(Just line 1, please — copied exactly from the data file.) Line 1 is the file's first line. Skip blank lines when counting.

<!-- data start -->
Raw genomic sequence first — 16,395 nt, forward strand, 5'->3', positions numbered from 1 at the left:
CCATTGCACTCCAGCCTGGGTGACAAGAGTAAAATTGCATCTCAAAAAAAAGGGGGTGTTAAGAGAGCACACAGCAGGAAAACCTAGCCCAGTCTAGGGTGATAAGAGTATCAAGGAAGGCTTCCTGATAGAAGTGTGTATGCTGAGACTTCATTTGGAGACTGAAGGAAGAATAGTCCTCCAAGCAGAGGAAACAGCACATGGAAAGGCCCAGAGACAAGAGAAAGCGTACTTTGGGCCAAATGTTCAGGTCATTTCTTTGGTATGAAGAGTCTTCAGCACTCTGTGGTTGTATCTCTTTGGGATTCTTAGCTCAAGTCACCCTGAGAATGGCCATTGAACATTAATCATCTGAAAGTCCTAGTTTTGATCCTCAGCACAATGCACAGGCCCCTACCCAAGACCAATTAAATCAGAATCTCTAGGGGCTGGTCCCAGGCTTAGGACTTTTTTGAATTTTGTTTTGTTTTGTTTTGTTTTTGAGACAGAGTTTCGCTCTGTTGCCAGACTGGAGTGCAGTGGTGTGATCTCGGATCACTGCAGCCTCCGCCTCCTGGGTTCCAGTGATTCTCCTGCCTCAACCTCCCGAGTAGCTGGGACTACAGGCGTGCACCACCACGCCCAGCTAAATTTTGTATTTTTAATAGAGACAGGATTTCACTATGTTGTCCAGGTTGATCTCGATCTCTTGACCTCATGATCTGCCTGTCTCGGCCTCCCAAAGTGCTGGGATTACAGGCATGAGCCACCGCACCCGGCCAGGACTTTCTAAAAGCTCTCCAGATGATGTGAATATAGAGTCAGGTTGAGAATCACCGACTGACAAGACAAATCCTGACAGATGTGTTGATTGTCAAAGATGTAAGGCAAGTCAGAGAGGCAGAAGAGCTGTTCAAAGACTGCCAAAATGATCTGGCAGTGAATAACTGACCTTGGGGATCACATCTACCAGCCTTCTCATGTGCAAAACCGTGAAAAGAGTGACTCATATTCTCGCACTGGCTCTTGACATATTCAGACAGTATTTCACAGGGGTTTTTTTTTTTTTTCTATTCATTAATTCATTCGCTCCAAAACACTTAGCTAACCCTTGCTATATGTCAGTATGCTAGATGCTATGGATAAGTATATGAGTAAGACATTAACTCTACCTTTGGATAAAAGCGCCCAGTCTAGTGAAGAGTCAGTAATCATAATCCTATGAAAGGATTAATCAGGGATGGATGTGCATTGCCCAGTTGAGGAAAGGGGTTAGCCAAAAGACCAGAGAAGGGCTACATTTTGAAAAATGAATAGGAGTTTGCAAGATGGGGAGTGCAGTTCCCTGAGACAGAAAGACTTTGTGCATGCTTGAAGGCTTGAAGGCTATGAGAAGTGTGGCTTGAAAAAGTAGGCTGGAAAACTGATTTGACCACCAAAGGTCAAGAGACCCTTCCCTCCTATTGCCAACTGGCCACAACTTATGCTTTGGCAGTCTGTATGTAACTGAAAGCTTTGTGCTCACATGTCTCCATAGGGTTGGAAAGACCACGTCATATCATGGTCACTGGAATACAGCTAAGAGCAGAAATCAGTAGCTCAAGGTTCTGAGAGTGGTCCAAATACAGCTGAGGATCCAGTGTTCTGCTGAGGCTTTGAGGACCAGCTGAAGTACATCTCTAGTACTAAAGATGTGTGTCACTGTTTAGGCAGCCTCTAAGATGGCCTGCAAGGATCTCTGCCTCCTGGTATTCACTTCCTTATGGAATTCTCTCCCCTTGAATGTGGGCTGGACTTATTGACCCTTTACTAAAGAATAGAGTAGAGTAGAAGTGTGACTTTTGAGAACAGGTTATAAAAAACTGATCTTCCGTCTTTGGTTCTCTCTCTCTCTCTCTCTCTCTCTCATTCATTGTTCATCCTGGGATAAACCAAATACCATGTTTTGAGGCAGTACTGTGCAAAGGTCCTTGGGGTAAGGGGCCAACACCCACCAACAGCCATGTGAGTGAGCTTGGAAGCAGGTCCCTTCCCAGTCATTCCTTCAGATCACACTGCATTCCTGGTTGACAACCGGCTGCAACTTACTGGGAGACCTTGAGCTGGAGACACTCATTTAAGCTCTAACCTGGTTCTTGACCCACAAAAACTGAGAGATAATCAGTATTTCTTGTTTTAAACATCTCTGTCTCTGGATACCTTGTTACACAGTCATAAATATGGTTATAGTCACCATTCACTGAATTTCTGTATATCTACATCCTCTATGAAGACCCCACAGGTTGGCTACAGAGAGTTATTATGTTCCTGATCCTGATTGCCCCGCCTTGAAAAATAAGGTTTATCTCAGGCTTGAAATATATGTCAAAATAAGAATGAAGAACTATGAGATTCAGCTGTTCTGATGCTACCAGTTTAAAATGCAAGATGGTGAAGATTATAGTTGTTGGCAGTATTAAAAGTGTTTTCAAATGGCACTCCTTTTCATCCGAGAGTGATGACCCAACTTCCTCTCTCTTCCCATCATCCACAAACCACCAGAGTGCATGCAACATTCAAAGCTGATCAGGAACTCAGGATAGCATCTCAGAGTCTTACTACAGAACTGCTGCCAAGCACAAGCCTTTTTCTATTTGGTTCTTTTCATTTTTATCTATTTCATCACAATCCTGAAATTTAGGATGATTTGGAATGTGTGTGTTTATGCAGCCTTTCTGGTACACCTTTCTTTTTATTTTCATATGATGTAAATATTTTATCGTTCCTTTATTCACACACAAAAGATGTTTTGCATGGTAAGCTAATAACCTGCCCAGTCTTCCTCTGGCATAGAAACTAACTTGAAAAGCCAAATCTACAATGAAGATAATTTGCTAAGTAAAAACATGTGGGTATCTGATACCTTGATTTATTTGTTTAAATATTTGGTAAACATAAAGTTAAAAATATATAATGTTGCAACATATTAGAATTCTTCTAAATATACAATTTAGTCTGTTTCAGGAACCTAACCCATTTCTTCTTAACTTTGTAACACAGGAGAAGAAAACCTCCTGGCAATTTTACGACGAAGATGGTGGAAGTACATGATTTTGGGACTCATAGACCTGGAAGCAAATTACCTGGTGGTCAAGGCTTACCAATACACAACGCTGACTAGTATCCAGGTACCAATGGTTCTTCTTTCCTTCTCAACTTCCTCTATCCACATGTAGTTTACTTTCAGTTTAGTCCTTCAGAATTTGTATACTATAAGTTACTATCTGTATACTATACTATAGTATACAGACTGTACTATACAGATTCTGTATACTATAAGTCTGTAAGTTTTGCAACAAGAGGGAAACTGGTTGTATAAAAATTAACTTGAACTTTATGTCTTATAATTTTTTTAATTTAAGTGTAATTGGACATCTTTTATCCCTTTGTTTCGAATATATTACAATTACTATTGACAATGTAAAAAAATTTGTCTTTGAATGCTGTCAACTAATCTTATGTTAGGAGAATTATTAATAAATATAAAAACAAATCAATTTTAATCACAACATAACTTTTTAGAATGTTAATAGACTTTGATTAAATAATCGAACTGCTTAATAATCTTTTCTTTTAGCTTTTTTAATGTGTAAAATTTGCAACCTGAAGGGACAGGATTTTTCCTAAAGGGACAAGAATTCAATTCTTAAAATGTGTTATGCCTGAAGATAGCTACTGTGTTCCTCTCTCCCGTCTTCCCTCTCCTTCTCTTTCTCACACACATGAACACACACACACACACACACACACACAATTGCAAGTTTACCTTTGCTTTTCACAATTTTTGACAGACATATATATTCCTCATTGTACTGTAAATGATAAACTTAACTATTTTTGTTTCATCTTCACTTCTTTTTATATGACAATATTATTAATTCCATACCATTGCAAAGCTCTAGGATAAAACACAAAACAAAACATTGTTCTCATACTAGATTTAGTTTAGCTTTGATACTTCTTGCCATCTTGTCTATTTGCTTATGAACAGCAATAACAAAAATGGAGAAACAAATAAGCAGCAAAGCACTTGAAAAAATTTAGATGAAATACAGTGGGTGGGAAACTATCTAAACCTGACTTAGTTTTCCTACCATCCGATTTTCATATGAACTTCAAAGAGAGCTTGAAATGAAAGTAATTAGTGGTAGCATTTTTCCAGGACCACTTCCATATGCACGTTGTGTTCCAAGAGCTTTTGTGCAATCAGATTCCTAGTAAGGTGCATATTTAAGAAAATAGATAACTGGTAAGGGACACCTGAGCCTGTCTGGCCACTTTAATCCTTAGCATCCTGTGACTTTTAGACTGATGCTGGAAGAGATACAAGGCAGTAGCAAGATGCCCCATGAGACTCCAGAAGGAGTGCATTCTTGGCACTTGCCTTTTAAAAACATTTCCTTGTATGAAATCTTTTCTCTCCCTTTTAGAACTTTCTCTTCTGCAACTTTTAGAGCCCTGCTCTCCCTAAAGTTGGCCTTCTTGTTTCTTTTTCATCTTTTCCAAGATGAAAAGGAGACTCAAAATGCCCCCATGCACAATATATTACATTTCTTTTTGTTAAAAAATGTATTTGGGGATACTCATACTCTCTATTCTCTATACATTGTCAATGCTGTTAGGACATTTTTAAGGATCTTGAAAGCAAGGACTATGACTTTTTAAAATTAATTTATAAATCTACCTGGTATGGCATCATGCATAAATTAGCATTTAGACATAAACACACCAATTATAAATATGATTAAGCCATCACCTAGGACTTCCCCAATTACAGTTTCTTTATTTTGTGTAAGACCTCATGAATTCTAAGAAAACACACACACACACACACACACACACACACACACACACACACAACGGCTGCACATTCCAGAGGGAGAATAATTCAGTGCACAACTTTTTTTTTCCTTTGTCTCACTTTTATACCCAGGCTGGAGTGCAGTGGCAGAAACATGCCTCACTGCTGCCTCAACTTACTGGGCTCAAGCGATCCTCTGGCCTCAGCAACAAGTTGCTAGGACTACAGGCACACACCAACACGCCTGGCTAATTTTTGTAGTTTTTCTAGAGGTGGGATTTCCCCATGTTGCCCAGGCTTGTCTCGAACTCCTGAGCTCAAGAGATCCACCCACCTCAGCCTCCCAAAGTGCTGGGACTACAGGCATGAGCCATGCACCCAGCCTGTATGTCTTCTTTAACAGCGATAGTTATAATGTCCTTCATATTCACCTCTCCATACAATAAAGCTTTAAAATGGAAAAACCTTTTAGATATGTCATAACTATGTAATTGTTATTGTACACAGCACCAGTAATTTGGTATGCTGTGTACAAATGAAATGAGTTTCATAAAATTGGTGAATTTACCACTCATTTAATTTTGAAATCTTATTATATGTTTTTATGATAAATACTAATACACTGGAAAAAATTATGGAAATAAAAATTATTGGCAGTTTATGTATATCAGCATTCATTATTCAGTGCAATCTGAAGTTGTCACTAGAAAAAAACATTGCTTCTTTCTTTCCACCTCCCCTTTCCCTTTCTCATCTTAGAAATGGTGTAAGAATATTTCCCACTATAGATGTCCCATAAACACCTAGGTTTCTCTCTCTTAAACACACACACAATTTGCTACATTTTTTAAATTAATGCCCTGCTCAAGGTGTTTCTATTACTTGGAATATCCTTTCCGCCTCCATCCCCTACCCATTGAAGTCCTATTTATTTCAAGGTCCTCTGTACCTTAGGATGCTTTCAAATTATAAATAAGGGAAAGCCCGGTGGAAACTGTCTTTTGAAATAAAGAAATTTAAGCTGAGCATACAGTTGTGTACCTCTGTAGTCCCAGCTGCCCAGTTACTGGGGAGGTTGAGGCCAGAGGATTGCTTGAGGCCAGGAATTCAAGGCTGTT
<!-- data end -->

Raw genomic sequence first — 16,395 nt, forward strand, 5'->3', positions numbered from 1 at the left: